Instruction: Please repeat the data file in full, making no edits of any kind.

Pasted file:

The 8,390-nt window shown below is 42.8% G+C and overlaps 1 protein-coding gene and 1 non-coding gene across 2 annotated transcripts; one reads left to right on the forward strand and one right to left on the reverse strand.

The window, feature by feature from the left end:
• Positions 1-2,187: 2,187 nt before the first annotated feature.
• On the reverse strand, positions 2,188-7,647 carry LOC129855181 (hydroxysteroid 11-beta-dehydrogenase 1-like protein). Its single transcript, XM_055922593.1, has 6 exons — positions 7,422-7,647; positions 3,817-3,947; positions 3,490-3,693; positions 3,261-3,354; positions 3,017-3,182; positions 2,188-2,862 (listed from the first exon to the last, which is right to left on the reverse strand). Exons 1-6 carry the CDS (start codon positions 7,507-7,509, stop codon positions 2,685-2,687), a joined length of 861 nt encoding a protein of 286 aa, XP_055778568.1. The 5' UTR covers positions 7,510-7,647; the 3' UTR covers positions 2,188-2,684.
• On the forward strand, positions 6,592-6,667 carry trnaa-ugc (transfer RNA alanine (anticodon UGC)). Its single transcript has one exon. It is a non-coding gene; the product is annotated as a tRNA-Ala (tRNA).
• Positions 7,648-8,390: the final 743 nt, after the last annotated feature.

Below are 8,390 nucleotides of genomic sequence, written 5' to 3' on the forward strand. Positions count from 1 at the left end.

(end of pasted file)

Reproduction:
The 8,390-nt window shown below is 42.8% G+C and overlaps 1 protein-coding gene and 1 non-coding gene across 2 annotated transcripts; one reads left to right on the forward strand and one right to left on the reverse strand.

The window, feature by feature from the left end:
• Positions 1-2,187: 2,187 nt before the first annotated feature.
• On the reverse strand, positions 2,188-7,647 carry LOC129855181 (hydroxysteroid 11-beta-dehydrogenase 1-like protein). Its single transcript, XM_055922593.1, has 6 exons — positions 7,422-7,647; positions 3,817-3,947; positions 3,490-3,693; positions 3,261-3,354; positions 3,017-3,182; positions 2,188-2,862 (listed from the first exon to the last, which is right to left on the reverse strand). Exons 1-6 carry the CDS (start codon positions 7,507-7,509, stop codon positions 2,685-2,687), a joined length of 861 nt encoding a protein of 286 aa, XP_055778568.1. The 5' UTR covers positions 7,510-7,647; the 3' UTR covers positions 2,188-2,684.
• On the forward strand, positions 6,592-6,667 carry trnaa-ugc (transfer RNA alanine (anticodon UGC)). Its single transcript has one exon. It is a non-coding gene; the product is annotated as a tRNA-Ala (tRNA).
• Positions 7,648-8,390: the final 743 nt, after the last annotated feature.

Below are 8,390 nucleotides of genomic sequence, written 5' to 3' on the forward strand. Positions count from 1 at the left end.